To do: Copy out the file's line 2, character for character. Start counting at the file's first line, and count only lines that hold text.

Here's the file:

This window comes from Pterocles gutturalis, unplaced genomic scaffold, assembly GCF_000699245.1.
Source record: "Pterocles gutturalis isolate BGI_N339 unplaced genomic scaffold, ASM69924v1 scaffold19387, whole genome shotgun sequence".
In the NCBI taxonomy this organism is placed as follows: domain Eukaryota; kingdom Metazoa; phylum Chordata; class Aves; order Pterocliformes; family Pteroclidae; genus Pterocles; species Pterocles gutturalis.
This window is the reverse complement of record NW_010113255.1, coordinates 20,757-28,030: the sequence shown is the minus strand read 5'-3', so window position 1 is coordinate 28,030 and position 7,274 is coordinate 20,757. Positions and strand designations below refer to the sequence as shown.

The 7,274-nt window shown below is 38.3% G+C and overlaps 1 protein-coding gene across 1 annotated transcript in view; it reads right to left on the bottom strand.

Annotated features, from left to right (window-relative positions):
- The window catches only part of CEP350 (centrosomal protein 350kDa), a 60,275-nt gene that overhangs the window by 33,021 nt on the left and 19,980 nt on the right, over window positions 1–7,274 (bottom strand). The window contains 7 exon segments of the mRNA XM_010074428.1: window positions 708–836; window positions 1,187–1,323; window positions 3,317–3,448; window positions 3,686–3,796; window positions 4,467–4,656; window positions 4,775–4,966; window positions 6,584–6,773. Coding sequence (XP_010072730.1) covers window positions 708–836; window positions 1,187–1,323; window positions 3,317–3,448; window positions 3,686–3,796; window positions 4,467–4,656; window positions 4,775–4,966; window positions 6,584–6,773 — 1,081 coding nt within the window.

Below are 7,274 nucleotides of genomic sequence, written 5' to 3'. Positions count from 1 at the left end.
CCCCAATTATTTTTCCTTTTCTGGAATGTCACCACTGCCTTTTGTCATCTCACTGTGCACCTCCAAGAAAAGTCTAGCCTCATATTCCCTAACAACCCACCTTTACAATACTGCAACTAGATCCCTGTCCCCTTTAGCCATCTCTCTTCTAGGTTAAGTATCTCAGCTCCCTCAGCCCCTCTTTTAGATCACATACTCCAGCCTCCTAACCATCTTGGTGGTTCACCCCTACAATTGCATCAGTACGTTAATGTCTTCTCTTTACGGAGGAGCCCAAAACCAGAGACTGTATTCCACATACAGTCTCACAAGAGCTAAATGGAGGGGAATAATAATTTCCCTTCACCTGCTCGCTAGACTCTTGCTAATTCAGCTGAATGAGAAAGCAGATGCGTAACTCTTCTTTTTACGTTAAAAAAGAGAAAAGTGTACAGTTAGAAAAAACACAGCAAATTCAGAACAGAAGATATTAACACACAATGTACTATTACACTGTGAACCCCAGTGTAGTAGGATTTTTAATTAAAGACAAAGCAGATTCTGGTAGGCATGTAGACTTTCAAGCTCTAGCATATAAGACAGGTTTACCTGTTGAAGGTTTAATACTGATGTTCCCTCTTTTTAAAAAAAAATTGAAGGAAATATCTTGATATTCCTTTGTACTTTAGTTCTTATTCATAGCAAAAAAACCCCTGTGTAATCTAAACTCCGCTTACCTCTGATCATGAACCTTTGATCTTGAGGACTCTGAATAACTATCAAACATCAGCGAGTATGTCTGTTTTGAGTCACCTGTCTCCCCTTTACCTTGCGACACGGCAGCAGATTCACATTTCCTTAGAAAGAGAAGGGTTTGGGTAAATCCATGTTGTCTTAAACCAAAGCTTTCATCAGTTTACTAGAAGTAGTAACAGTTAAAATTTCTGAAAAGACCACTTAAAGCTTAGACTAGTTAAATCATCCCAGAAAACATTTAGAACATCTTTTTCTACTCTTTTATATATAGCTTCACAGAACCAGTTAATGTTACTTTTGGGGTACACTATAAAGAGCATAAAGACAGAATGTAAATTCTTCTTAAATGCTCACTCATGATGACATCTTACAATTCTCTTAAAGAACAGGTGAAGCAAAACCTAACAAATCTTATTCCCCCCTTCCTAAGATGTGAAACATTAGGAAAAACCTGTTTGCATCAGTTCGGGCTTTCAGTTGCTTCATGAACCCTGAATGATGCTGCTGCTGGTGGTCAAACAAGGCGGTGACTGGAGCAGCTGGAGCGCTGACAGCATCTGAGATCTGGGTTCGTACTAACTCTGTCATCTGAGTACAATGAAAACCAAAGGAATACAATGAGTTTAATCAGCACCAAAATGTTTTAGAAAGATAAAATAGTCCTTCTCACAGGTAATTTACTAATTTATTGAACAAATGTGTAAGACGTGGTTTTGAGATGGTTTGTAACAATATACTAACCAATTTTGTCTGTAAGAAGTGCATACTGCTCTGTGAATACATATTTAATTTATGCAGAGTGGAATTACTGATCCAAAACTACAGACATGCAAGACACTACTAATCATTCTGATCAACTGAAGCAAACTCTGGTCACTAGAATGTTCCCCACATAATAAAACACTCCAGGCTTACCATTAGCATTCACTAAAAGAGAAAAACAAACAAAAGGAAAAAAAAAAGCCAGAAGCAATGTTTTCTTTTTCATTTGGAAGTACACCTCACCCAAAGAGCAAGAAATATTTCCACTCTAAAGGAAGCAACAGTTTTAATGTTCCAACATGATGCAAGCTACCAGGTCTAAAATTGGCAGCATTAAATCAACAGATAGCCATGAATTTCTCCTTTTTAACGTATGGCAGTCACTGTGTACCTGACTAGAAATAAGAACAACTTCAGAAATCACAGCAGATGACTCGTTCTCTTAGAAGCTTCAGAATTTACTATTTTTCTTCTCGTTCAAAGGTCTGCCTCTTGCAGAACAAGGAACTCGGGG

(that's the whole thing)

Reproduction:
Source record: "Pterocles gutturalis isolate BGI_N339 unplaced genomic scaffold, ASM69924v1 scaffold19387, whole genome shotgun sequence".